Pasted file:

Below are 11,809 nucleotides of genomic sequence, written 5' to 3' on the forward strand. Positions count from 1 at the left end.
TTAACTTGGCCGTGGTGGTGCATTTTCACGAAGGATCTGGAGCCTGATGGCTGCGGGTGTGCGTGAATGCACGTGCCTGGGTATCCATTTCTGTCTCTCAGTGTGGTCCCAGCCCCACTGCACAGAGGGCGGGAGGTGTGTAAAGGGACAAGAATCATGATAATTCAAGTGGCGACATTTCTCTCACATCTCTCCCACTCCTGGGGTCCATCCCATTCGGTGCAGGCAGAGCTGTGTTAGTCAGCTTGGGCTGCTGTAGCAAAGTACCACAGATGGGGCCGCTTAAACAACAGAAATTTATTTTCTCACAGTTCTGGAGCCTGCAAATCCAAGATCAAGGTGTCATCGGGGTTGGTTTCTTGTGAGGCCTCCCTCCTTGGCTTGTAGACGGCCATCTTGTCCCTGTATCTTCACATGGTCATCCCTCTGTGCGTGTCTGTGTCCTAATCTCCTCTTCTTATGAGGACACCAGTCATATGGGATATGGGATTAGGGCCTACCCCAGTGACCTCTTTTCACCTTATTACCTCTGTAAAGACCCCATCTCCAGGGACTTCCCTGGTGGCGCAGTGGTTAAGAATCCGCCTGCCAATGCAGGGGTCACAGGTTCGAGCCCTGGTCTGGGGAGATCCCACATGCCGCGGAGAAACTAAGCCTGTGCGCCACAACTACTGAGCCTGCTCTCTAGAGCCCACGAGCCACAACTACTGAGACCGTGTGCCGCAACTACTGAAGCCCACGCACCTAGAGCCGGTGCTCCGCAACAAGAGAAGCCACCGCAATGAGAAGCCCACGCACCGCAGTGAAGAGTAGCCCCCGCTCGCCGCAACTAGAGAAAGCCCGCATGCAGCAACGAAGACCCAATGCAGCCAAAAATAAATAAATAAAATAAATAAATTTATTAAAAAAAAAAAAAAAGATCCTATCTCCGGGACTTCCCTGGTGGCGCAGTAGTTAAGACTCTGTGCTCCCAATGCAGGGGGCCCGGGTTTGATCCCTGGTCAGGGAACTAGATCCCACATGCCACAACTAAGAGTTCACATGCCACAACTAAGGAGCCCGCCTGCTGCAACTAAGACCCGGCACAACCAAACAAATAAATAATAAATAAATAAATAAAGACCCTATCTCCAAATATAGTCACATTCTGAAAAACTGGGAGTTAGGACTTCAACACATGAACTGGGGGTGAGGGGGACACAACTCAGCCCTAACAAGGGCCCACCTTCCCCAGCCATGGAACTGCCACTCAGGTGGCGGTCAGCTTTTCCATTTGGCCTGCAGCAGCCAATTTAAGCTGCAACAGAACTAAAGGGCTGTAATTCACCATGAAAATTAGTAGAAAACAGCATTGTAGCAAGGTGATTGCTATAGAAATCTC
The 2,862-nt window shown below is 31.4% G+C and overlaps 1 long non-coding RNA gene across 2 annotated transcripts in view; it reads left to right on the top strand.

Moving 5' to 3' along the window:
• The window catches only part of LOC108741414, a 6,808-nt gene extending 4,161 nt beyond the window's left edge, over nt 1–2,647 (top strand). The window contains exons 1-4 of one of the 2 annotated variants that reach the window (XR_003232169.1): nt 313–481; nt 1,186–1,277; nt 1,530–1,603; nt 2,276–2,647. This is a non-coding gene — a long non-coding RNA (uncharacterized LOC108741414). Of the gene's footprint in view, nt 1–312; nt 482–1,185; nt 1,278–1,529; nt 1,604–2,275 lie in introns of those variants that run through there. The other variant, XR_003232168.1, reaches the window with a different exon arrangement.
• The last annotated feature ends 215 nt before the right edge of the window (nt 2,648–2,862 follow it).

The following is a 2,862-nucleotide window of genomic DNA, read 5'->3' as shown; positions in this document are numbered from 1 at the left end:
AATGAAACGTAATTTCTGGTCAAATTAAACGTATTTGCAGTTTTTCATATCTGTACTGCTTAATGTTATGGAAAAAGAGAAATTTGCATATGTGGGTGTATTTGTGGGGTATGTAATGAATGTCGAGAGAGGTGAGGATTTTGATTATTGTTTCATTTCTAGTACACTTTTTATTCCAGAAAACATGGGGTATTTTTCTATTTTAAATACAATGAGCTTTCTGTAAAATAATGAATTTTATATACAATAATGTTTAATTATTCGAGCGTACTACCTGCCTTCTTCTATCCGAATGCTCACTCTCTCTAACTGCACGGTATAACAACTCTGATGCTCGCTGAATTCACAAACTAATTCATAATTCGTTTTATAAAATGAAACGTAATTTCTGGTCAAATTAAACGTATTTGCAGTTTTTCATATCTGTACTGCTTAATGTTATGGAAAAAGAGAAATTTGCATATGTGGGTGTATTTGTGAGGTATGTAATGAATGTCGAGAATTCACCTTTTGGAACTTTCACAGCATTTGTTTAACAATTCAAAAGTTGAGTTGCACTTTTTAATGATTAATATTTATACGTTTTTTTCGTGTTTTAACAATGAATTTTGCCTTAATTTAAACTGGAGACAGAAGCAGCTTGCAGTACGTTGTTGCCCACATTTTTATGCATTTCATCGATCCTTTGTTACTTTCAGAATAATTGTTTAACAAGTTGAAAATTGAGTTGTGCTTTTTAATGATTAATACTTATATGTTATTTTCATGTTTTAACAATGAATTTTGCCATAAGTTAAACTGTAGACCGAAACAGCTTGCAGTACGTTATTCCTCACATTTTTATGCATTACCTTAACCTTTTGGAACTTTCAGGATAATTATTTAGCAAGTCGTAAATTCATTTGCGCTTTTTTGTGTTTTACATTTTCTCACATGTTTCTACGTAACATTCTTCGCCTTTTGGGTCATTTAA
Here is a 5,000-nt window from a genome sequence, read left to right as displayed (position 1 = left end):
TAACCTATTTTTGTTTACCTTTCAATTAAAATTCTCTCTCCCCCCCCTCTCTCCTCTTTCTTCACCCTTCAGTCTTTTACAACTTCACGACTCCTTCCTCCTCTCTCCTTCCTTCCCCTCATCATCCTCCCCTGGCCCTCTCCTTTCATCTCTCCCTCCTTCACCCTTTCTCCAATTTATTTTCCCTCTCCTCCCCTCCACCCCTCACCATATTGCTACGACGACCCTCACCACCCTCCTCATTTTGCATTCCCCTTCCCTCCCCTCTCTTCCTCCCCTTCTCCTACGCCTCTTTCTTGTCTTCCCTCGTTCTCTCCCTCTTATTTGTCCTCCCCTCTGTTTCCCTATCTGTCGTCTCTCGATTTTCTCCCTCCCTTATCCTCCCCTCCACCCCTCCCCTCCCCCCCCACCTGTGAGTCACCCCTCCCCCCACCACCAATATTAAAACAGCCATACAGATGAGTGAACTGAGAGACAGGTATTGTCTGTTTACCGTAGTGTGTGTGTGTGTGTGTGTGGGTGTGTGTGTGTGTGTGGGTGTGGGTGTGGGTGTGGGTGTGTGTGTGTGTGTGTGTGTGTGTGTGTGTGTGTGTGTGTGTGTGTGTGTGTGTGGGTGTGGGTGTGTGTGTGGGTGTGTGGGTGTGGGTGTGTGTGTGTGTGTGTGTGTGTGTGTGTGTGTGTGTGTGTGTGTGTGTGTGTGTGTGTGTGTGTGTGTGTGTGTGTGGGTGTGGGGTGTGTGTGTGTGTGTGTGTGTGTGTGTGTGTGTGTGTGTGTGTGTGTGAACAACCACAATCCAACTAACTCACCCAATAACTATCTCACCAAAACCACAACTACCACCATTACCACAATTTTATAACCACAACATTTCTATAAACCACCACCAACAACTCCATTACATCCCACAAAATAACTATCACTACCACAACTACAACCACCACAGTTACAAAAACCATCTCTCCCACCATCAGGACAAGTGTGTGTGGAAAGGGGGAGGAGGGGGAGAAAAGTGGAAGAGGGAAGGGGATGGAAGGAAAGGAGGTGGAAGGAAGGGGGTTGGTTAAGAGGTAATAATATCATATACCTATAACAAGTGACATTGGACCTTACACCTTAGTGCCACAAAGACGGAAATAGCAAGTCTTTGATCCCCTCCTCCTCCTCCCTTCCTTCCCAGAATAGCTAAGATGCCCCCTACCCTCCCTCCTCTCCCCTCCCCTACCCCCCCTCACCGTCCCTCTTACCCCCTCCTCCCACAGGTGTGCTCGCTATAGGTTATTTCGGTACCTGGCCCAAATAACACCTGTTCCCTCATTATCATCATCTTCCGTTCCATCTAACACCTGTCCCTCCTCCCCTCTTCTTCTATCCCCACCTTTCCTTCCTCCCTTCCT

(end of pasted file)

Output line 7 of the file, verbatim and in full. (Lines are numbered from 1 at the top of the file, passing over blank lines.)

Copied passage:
The following is a 2,862-nucleotide window of genomic DNA, read 5'->3' as shown; positions in this document are numbered from 1 at the left end: